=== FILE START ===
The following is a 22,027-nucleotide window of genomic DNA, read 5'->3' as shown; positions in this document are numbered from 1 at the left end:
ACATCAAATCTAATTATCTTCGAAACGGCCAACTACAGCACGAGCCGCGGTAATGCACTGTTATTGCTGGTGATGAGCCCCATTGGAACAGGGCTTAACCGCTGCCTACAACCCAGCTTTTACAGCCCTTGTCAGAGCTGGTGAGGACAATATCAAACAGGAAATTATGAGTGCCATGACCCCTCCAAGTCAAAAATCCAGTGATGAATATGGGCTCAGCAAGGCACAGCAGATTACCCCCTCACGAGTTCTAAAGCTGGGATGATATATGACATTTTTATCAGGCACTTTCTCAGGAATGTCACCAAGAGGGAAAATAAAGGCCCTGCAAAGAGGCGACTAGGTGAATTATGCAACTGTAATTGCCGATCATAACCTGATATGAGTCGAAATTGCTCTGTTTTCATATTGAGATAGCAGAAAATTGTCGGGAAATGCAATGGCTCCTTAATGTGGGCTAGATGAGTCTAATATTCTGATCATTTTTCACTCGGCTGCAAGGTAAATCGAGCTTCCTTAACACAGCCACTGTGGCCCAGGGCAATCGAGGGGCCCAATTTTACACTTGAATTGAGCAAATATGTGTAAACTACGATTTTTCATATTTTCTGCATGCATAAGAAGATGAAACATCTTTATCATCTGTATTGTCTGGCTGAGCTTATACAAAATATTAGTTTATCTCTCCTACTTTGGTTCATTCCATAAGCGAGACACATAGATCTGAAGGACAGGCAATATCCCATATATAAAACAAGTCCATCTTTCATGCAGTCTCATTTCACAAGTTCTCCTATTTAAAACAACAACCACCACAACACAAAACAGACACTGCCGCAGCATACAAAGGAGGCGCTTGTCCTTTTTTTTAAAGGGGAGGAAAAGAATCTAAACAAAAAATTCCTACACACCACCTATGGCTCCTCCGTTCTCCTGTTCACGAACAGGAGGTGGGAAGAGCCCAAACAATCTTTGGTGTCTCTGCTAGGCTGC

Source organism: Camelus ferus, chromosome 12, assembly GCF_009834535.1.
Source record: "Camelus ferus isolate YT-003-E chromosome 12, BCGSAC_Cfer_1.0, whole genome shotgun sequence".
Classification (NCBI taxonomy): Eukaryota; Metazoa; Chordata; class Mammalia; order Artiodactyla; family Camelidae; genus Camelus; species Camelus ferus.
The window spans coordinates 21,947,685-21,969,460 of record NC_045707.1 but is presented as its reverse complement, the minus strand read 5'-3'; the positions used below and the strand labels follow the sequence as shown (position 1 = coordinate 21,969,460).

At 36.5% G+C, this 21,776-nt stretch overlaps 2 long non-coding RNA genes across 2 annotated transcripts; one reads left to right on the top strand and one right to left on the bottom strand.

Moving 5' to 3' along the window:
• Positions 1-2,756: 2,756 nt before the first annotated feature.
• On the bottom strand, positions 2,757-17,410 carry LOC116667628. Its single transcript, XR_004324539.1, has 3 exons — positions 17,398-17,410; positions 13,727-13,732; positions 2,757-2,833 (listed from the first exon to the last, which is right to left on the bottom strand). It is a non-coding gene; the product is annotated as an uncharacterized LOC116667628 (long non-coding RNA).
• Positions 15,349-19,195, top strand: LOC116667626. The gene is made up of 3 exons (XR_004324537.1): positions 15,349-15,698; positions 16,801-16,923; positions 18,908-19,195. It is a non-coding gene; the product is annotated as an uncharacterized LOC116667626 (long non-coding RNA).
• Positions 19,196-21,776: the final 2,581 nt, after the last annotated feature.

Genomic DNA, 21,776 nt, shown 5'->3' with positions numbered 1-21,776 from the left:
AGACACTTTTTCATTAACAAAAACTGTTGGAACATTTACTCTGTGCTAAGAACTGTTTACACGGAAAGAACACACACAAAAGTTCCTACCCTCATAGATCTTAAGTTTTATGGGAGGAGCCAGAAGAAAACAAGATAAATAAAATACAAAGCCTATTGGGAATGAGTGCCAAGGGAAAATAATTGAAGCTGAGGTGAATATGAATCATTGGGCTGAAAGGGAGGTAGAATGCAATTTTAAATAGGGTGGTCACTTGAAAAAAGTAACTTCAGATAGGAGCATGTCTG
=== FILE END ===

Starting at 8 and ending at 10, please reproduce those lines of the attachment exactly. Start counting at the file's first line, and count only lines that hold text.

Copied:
Moving 5' to 3' along the window:
• Positions 1-2,756: 2,756 nt before the first annotated feature.
• On the bottom strand, positions 2,757-17,410 carry LOC116667628. Its single transcript, XR_004324539.1, has 3 exons — positions 17,398-17,410; positions 13,727-13,732; positions 2,757-2,833 (listed from the first exon to the last, which is right to left on the bottom strand). It is a non-coding gene; the product is annotated as an uncharacterized LOC116667628 (long non-coding RNA).